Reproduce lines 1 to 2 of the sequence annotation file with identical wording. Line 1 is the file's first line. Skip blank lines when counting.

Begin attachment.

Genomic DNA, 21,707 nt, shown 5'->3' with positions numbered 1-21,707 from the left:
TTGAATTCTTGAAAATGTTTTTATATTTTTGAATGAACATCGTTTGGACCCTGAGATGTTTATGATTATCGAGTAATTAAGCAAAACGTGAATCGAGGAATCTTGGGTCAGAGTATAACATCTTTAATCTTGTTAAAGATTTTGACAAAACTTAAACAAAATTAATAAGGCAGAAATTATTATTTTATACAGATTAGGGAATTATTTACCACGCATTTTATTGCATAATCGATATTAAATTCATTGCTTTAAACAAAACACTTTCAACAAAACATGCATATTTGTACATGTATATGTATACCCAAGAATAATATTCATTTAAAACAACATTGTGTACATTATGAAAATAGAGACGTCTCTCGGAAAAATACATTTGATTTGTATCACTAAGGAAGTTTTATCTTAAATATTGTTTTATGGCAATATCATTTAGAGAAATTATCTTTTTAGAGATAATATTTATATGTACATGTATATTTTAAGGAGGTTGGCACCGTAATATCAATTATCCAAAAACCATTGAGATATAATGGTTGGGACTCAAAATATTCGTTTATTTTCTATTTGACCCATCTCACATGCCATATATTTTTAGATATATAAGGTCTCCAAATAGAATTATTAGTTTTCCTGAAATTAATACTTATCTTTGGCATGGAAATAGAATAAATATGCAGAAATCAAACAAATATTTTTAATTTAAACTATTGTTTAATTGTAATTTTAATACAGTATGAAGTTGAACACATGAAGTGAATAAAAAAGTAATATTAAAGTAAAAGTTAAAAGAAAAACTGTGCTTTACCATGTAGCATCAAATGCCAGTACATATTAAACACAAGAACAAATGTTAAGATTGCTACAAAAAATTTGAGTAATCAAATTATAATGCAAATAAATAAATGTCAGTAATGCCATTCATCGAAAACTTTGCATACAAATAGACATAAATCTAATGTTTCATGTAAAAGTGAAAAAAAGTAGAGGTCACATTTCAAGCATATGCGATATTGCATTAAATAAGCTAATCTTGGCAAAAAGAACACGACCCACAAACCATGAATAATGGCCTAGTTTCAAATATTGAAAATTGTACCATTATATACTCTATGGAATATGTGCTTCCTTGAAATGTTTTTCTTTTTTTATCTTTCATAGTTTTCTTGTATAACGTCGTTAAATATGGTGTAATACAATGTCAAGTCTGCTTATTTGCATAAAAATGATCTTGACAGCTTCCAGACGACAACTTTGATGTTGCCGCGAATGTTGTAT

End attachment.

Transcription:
Genomic DNA, 21,707 nt, shown 5'->3' with positions numbered 1-21,707 from the left:
TTGAATTCTTGAAAATGTTTTTATATTTTTGAATGAACATCGTTTGGACCCTGAGATGTTTATGATTATCGAGTAATTAAGCAAAACGTGAATCGAGGAATCTTGGGTCAGAGTATAACATCTTTAATCTTGTTAAAGATTTTGACAAAACTTAAACAAAATTAATAAGGCAGAAATTATTATTTTATACAGATTAGGGAATTATTTACCACGCATTTTATTGCATAATCGATATTAAATTCATTGCTTTAAACAAAACACTTTCAACAAAACATGCATATTTGTACATGTATATGTATACCCAAGAATAATATTCATTTAAAACAACATTGTGTACATTATGAAAATAGAGACGTCTCTCGGAAAAATACATTTGATTTGTATCACTAAGGAAGTTTTATCTTAAATATTGTTTTATGGCAATATCATTTAGAGAAATTATCTTTTTAGAGATAATATTTATATGTACATGTATATTTTAAGGAGGTTGGCACCGTAATATCAATTATCCAAAAACCATTGAGATATAATGGTTGGGACTCAAAATATTCGTTTATTTTCTATTTGACCCATCTCACATGCCATATATTTTTAGATATATAAGGTCTCCAAATAGAATTATTAGTTTTCCTGAAATTAATACTTATCTTTGGCATGGAAATAGAATAAATATGCAGAAATCAAACAAATATTTTTAATTTAAACTATTGTTTAATTGTAATTTTAATACAGTATGAAGTTGAACACATGAAGTGAATAAAAAAGTAATATTAAAGTAAAAGTTAAAAGAAAAACTGTGCTTTACCATGTAGCATCAAATGCCAGTACATATTAAACACAAGAACAAATGTTAAGATTGCTACAAAAAATTTGAGTAATCAAATTATAATGCAAATAAATAAATGTCAGTAATGCCATTCATCGAAAACTTTGCATACAAATAGACATAAATCTAATGTTTCATGTAAAAGTGAAAAAAAGTAGAGGTCACATTTCAAGCATATGCGATATTGCATTAAATAAGCTAATCTTGGCAAAAAGAACACGACCCACAAACCATGAATAATGGCCTAGTTTCAAATATTGAAAATTGTACCATTATATACTCTATGGAATATGTGCTTCCTTGAAATGTTTTTCTTTTTTTATCTTTCATAGTTTTCTTGTATAACGTCGTTAAATATGGTGTAATACAATGTCAAGTCTGCTTATTTGCATAAAAATGATCTTGACAGCTTCCAGACGACAACTTTGATGTTGCCGCGAATGTTGTAT